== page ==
Above photo: Bishop’s Falls: Abydoz Engineered Wetlands in Bishop’s Falls commissioned in 2016 with a Design Population of 4,300. Credit: Abydoz Environmental Inc.
When talking about fresh water in Canada, rivers and lakes come to mind first, but we often overlook one of the most important environments for water in Canada, wetlands. Wetlands represent 14 per cent of Canada’s landmass, and provide invaluable filtered and purified water to our streams, rivers, lakes, and aquifers. On top of that, wetland ecosystems are the most productive water purification system in the world, capable of providing more biological productivity per acre than tropical rainforests and coral reefs.
Looking to these invaluable natural resources in terms of wastewater treatment gives Canadians additional methods for introducing components of the circular economy into their communities and facilities.
The circular economy is an alternative to the linear economy of “make, use, dispose.” A circular economy encourages extended product lifespan, reduced energy inputs, and reusable and recyclable end products, representing a “cradle-to-cradle” approach. This process includes biomimetic approaches to the design of products and systems that models human industry on nature’s processes.
Through biomimicry and regenerative design, replicating the intricate processes observed in natural wetlands through engineered wetlands, have proven to be an effective, low maintenance, and economical method of providing secondary wastewater treatment in Canada for 20 years.
The Town of Bishop’s Falls in Newfoundland and Labrador had a series of outfalls that discharged directly into a freshwater river which is home to the largest population of North Atlantic Salmon in the world. The Town was looking for solutions that would provide high-quality effluent, while minimizing any increases to operational costs for the new facility. Engineered wetlands were chosen as the preferred solution, and by replicating the structures in natural wetlands, engineered wetlands encourage diverse and dense microbial growth within the hydraulically active zones of the wetland. With wetlands about the size of 15 hockey rinks, the Bishop’s Falls facility now releases effluent averaging below 10/10 mg/L TSS and BOD, far below the provincial regulations.
The root mass of the wetland vegetation provides a diverse habitat of variable aerobic and anaerobic areas, with a naturally high surface area for the growth of beneficial microorganisms. The wetland plants provide an ever-changing microbial habitat and prevent short-circuiting of the wetlands. This ensures that the hydraulic capacity stays constant throughout the beds, adding to the lifespan of the facilities, which exceed 40 years.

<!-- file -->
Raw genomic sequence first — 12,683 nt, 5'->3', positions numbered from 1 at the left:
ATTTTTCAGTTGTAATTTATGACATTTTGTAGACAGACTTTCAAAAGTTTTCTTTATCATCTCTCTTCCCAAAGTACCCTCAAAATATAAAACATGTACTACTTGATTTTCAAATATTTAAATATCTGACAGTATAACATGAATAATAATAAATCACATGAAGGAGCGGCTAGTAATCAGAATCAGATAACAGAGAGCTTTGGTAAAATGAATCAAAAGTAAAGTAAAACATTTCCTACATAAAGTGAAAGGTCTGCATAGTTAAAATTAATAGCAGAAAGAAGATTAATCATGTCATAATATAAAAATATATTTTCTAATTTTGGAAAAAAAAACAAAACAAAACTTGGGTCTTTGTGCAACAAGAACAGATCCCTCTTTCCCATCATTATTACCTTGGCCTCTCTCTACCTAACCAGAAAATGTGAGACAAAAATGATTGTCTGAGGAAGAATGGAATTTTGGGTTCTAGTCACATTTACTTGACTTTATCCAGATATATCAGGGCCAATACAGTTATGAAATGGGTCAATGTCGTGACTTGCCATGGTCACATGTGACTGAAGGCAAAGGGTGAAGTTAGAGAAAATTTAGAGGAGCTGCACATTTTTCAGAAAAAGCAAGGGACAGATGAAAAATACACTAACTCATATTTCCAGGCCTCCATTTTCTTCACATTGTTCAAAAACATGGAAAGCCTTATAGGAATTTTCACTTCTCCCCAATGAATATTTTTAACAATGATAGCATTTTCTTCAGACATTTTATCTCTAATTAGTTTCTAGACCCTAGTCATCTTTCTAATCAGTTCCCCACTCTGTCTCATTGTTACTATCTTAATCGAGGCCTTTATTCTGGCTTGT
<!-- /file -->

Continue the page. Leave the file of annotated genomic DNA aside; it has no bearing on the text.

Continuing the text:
The hydraulic flexibility of natural wetlands has also been employed to ensure that adequate treatment is provided during average daily flow as well as stormwater flows. These fluctuations can be particularly extreme in communities with aging collection infrastructure and combined sewers. The rural towns of Appleton and Glenwood in Ontario have high flows during stormwater events and a receiving river with significant tourism and recreational activity, which meant that a flexible, low maintenance solution was required.
To ensure treatment of flows during stormwater events, like their natural counterparts the wetlands use integrated surface storage and are capable of filtration. This allows for the intermittent attenuation and treatment of higher flows with lower contaminant loadings during storm events.
During winter months, the vegetation dies back leaving the dry stocks standing on the beds. By leaving the stalks on the beds they continue to carry oxygen to the water column through capillary action. The stalks also trap snow on the beds, which insulates the wetlands, keeping temperatures higher and improving bacteriological activity during the colder months. During spring, the old plant stalks will fall on the wetlands providing an insulating layer of biomass for the next year. Where viable, the plants can also be harvested and used as biomass for energy, or as thatching and insulation for buildings.
In addition to the expected benefits of natural wetlands, engineered wetlands also eliminate the need for mechanical equipment such as blowers, pumps, and rotating equipment. This reduces the risk of plant failure due to wear, breakdowns, or electrical disruption, and eliminates any electricity needs. This is particularly valuable in remote or rural communities where repairs and replacement parts can be difficult and expensive to acquire, and skilled maintenance staff is required to operate the facilities.
Incorporating the circular economy using biomimicry and regenerative design of engineered wetlands can provide economical and effective wastewater treatment. Through providing high-quality effluent and stormwater solutions, the Towns of Appleton and Glenwood and Bishop’s Falls provide significant improvements to their wastewater systems with minimal inputs and costs. Engineered wetlands deliver low maintenance and low-cost solutions to wastewater treatment for municipalities, biosolids, landfills leachate, and industrial sources for a Canadian climate.
This article originally appeared in the July/August 2018 issue of Water Canada magazine.